The Federal Housing Administration may end the fiscal year with about $3 billion in reserves after premium increases and rising loan volume offset a previously forecast shortfall, people with knowledge of the numbers said.
U.S. Department of Housing and Urban Development officials cited the turnaround to lawmakers today as Democrats push for a Senate vote on Carol Galante’s nomination to head the agency, according to the people, who declined to be identified because the discussions are private. Galante, 57, has been acting head of FHA, which is overseen by HUD, since July 2011.
“Carol Galante has taken action to change the way that HUD and FHA do business, including steps to help FHA better manage risk,” according to a HUD document that has been circulating among members of Congress.
The improved picture has emerged after months of turmoil at FHA, which in February was set to ask for a $688 million in a taxpayer subsidy that would have been the first in its 80-year history. The need for a subsidy was eliminated when the agency received nearly $1 billion from a legal settlement with mortgage servicers over flawed foreclosure practices.
FHA’s troubles stemmed from rising defaults on mortgages it insured as it took an expanded role in the market during the peak years of the housing bubble. The agency now insures about 7.1 million loans with outstanding balances totaling more than $1 trillion, triple the amount it held five years ago.
FHA’s finances have continued to improve, according to the HUD documents sent to urge senators to confirm Galante before they leave for summer recess. Republicans including Senator David Vitter of Louisiana have opposed her nomination on the grounds that the agency’s finances are shaky.
Vitter still opposes the nomination, Luke Bolar, a spokesman for the senator, said today in an e-mail.
Senator Tim Johnson, the South Dakota Democrat who leads the Senate Banking Committee, reaffirmed his support and called for bipartisan backing for Galante.
“I hope my Republican colleagues will not deny FHA a confirmed commissioner at a time when managing the book of business from 2000 through 2008 requires an experienced leader,” Johnson said in a statement.
The agency hasn’t had a permanent leader since David H. Stevens, 55, quit to lead the Mortgage Bankers Association in March 2011. Galante, who was a developer of affordable housing before joining HUD in 2009, took over after serving as FHA’s head of multifamily housing.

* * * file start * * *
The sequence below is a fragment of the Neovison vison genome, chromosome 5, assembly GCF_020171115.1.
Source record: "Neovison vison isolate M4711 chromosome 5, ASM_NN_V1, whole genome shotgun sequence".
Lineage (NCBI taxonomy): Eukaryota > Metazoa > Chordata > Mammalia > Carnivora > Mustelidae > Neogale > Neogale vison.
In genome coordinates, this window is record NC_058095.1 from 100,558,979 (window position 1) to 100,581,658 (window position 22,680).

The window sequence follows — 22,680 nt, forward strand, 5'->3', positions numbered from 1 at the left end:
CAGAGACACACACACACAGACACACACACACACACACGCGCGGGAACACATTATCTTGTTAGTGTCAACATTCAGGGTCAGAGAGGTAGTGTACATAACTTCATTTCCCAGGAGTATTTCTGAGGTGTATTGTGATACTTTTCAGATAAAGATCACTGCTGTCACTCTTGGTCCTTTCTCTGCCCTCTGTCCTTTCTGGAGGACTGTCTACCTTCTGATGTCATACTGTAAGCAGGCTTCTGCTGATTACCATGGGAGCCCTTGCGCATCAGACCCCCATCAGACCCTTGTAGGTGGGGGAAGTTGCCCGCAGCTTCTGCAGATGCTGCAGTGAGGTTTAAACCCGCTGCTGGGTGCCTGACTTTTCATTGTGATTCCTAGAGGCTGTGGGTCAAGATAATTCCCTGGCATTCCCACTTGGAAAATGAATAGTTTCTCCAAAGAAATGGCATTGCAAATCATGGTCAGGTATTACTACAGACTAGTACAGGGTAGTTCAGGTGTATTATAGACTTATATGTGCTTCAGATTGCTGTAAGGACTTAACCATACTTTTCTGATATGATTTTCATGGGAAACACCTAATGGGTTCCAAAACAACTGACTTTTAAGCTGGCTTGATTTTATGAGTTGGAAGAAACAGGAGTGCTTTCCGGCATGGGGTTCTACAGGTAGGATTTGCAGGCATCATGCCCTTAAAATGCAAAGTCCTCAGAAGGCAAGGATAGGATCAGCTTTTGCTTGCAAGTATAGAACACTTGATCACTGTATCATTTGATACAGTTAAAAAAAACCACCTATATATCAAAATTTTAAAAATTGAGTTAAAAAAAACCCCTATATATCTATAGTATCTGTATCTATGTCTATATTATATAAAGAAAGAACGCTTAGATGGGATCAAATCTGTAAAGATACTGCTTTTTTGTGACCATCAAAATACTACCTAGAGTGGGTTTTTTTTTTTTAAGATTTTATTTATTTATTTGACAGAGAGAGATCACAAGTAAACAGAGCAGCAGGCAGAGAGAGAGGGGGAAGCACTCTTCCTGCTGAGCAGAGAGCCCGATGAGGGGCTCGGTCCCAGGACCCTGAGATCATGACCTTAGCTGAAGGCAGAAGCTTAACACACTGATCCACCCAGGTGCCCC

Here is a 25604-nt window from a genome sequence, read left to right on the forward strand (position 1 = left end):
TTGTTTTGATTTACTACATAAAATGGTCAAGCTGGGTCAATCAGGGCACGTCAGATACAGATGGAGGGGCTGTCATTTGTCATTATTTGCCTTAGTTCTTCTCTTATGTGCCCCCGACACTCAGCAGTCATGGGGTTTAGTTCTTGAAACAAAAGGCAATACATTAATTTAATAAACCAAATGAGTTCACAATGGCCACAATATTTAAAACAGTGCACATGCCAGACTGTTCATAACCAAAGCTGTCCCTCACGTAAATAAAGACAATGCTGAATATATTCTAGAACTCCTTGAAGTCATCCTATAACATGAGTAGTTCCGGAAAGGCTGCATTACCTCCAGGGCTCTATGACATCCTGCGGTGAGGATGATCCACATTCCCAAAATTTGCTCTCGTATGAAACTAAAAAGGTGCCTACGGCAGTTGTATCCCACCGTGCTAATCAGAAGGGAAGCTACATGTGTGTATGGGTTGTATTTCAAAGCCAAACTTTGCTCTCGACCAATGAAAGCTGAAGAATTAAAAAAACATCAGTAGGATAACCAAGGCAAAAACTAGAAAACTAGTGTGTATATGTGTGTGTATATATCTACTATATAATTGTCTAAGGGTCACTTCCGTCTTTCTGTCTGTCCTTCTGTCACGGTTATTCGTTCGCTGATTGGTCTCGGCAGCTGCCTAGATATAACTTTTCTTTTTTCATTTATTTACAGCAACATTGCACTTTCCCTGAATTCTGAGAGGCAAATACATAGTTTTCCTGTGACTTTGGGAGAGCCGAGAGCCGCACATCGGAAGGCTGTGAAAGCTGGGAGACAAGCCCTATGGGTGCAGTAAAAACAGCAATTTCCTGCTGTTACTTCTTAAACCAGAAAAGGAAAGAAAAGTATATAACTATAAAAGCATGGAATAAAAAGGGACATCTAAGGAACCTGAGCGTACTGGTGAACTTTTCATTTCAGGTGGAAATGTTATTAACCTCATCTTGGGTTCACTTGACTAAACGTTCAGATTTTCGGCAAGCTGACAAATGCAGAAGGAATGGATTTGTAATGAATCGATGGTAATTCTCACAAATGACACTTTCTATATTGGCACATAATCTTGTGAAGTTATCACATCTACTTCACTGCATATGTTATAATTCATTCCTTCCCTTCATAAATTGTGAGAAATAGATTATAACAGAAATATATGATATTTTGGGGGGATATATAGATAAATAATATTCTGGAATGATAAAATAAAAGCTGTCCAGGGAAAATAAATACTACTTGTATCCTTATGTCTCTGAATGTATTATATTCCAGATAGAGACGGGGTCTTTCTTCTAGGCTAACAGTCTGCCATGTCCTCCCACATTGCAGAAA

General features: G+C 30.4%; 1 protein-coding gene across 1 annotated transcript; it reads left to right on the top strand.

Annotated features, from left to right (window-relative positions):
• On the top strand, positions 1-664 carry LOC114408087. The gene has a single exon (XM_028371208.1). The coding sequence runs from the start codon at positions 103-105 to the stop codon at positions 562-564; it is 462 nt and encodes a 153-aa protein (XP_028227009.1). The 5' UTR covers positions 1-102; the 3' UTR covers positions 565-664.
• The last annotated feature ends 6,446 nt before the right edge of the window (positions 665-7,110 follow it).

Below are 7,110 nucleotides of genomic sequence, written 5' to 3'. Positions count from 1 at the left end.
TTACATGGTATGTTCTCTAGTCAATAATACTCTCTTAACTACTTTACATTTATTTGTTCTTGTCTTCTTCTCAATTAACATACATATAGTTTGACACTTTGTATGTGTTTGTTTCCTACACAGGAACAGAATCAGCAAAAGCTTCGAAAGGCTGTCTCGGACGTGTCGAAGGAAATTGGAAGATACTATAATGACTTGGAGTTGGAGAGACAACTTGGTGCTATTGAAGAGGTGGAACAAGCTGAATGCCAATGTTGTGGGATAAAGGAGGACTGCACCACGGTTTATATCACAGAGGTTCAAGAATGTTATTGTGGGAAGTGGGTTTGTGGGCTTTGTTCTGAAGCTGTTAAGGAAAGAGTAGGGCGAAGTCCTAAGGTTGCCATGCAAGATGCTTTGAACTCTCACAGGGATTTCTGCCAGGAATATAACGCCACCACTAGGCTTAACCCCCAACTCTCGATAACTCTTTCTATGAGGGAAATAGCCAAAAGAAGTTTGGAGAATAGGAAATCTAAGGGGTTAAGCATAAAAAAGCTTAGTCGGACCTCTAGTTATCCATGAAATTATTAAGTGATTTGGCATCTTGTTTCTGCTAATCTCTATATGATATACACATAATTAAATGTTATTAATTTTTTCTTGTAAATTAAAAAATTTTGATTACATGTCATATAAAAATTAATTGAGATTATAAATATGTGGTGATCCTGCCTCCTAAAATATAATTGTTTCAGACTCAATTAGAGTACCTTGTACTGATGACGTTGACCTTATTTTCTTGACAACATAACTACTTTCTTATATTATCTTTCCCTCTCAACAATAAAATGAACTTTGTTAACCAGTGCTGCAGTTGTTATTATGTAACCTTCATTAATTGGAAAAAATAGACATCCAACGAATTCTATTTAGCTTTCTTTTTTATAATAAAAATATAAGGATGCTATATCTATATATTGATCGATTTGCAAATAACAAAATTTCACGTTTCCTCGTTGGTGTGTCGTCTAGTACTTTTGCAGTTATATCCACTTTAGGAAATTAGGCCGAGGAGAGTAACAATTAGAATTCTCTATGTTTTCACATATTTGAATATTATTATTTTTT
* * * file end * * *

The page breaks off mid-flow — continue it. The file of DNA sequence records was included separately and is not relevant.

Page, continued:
“While Acting Commissioner Galante has made significant strides in improving the long-term health and position of the FHA, continuing in an acting capacity merely adds to overall uncertainty in the market,” HUD said in the documents.
Loan volume and premium revenue have surged since FHA increased insurance premiums on new single-family loans in April by 75 basis points to 1.75 percent of loan amount. At the same time, to encourage refinancing of loans originated before June 2009, FHA cut up-front premiums in its so-called streamline refinance program to 0.01 percent of loan amount from 1 percent and cut annual fees to 0.55 percent from 1.15.
Single-family insurance applications received by FHA in May rose by 4.5 percent from a year earlier, to about 124,000, according to agency data. That included 25,000 streamline refinance applications, up 225 percent from a year earlier.
The fee increase came after an audit in November showed agency reserves had fallen to a record $2.6 billion. The FHA’s capital ratio, a measure of its ability to withstand losses, was 0.24 percent in the year ended Sept. 30, the third straight year it failed to meet the legal minimum of 2 percent.
The new numbers show the agency’a outlook is positive, said Brian Chappelle, a bank consultant with Potomac Partners in Washington.
“With each passing day, FHA’s financial condition is improving as the problem loans from 2005-2008 become a much smaller percentage (under 15%) of FHA’s portfolio,” Chappelle said in an e-mail.
Edward Pinto, a housing specialist at the American Enterprise Institute and a frequent critic of FHA’s accounting practices, said the agency’s financial condition could deteriorate before the fiscal year ends Sept. 30.
“We’ll see what actually happens,” Pinto said. “In the past they have had slippage between what they say in August and what happens in October or November.”